|IV. The private sector is more productive and efficient compared to the public sector.||IV. Public sector is less productive and efficient than the private sector.|
8. Mention the economic activities which constitute the primary sector.
Ans: The economic activities which constitute the primary sectors are: Agriculture, forestry, hunting, lumbering, fishing etc.
9. State three causes of poor performance of public sector undertakings in India.
Ans: Three causes of poor performance of public sector undertakings in India are:
I. A large number of public-sector enterprises have operated at less than 50% of their installed capacity.
II. Another problem with these enterprises relates to the planning and construction of projects. The actual cost of the projects far exceeded the original estimates.
III. The projects took a much longer time to complete than originally expected.
IV. Public-sector enterprises are often plagued with undue political interference in their day-to-day operations.
V. There is a lack of incentive in public sector undertakings for ordinary workers and officials.
VI. Public enterprises generally do not aim at profit maximisation. They were established to achieve the twin objectives of social welfare and economic development.
V. Public sector workers and employees are indisciplined and corrupt.
VI. Over-staffing is a common feature in public-sector undertakings.
IV. Long Answer Type Questions
1. Describe briefly the main features of the Indian economy.
Ans: The main features of the Indian economy are:
An underdeveloped economy: India is considered an underdeveloped economy. Most of the features of an underdeveloped economy are more or less present in the Indian economy.
Dualistic economy: Presently, the structure of our economy is dualistic in nature. In our traditional sector labour-intensive techniques of production are used and in the modern sector of capital intensive techniques are employed.
Mixed economy: Indian economy is a mixed economy. There is the coexistence of the public and private sectors. The private sector is not completely free in its operation. The government controls and regulates this sector through its various industrial, monetary, and fiscal policies.
A developing economy: Achievements of increasing national income, capital formation, agricultural development and industrial policies are sufficient enough to call our economy a developing economy.
A planned economy: Under the able leadership of Prime Minister Jawaharlal Nehru, India had chosen the path of economic planning. The planning commission of India was established under this initiative to assess the country’s available resources and to formulate a plan for their most efficient use.
2. ‘Indian economy is a developing economy.’ Explain the statement.
Ans: The following major achievements of the Indian plans are sufficient enough to call our economy a developing economy:
Increase in national income: India is one of the fastest developing countries in the world. Development in all sectors has resulted in an increase in its national income.
Increase in rate of capital formation: Indian economy is growing very fast. The development in the secondary and tertiary sectors has increased the per capita income.
Agricultural progress: Indian economy is an agrarian economy. 66% of the Indian population is engaged in agricultural activities. The green revolution in agriculture has made India self-sufficient in food grain production.
Industrial progress: There are a large number of industries, both in the private as well as public sector undertakings. India has a large number of large-scale industries, small-scale industries, and cottage industries.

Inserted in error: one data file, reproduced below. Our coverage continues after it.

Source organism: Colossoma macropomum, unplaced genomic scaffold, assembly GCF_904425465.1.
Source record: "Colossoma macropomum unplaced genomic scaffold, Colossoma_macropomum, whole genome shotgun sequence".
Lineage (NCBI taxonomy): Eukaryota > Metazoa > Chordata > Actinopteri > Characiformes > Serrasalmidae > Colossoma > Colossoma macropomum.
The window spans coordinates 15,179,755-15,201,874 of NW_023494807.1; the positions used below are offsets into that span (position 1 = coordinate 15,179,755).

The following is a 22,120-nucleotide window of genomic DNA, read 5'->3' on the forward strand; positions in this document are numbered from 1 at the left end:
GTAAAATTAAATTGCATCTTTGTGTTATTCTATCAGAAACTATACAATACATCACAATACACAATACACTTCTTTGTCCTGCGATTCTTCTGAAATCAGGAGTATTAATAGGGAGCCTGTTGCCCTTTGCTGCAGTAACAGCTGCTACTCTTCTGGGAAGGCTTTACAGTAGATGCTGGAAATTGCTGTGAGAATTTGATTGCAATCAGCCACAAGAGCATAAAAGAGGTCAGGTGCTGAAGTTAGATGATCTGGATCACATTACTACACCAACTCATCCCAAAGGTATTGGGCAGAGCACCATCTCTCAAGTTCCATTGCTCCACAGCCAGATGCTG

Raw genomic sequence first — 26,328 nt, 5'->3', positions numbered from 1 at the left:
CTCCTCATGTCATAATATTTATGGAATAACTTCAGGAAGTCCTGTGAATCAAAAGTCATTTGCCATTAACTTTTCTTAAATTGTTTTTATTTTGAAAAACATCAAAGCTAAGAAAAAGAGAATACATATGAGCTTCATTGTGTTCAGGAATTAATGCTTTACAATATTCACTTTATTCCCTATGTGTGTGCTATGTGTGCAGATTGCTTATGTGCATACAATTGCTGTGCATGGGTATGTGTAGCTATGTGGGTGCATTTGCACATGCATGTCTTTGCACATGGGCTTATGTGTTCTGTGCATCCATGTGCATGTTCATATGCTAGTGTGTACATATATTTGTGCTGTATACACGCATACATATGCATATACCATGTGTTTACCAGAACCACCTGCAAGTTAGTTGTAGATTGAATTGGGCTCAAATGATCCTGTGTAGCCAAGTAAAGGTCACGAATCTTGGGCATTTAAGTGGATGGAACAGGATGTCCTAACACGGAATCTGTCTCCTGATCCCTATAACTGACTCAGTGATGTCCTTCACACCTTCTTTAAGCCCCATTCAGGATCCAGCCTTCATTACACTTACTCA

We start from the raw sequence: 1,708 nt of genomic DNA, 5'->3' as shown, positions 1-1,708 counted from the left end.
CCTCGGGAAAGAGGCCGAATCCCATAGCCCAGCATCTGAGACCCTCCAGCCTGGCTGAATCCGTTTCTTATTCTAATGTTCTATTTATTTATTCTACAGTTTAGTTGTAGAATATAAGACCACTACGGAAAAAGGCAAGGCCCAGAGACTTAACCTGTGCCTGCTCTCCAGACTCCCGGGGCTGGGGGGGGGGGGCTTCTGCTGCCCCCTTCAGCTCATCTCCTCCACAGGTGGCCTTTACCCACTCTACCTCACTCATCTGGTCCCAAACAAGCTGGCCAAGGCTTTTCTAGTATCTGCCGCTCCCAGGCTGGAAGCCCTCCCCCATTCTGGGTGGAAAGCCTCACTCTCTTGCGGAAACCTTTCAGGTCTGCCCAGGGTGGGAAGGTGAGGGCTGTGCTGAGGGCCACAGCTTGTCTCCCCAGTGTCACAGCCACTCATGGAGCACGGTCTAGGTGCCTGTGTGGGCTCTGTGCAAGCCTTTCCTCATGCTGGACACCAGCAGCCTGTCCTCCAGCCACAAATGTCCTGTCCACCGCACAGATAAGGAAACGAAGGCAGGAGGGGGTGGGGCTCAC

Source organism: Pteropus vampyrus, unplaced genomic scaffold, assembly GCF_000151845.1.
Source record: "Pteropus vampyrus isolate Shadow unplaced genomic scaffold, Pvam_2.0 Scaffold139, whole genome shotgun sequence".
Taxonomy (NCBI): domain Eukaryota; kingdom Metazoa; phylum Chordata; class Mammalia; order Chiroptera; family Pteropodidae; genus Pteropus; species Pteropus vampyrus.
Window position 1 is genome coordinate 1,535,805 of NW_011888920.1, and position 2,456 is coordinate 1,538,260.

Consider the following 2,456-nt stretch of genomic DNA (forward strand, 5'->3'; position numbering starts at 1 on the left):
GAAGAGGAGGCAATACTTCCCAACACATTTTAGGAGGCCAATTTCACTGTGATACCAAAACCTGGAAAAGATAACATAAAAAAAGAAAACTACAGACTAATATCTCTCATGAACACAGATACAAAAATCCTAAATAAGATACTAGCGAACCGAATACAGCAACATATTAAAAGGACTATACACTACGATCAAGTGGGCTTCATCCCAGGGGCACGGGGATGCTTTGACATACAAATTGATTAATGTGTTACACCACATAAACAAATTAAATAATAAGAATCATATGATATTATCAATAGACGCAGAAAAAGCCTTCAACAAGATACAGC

3. ‘Indian economy is a dualistic economy.’ Discuss this statement.
Ans: Presently, the structure of our economy is dualistic in nature. By dualistic economy structure, we mean the existence of the traditional economy along with a modern economy. In our traditional sector, labour-intensive techniques of production are used and in the modern sector, capital-intensive techniques are employed. Dualism exists in all sectors of the Indian economy. For example, in agriculture, we find the latest technology at work along with the old technique of production. Similarly, we have a substantially large modern organised sector of industries which produces highly sophisticated goods of international standards but we also see the old artisans and handicrafts.
6. Compare and contrast between socialist economy with mixed economy.
|Socialist economy||Mixed economy|
|i. Means of production are owned and managed by the government.||i. Means of production are owned by the state as well as by private people.|
|ii. Economic activities are guided by the motive of social welfare.||ii. Economic activities of enterprises are guided by both social motive and profit.|
|iii. All economic decisions are taken by the government through economic planning.||iii. Price mechanism and economic planning, both work side by side.|
|iv. Inequalities of income a relatively very small.||iv. Economic inequality is there but national income is not highly unequal.|
|v. Economic fluctuations have no place here.||v. Economic fluctuations are found here.|
|vi. There or no class distinctions between the haves and the have-nots.||vi. There is a low degree of class conflict.|
8. Has the system of the planned economy in India been successful in producing high economic growth? Why?/Why not?
Ans: Yes, the system of the planned economy in India has been successful in producing high economic growth and thereby increasing national and per capita incomes. In India, all economic decisions are taken by the central planning authority. The Planning Commission was established under the able leadership of our first Prime Minister, Pandit Jawaharlal Nehru, in March 1950 to assess the available resources in the country and formulate a plan for their most effective use. The commission fixes the period of a plan at five years. The first five-year plan was launched on April 1, 1951, and since then we have undertaken and completed 11 plans. This has resulted in a considerable rise in GDP (Gross Domestic Product), savings, and investment. India also achieved self-sufficiency in food grain production after the introduction of the five-year plans.
Get notes of other classes or subjects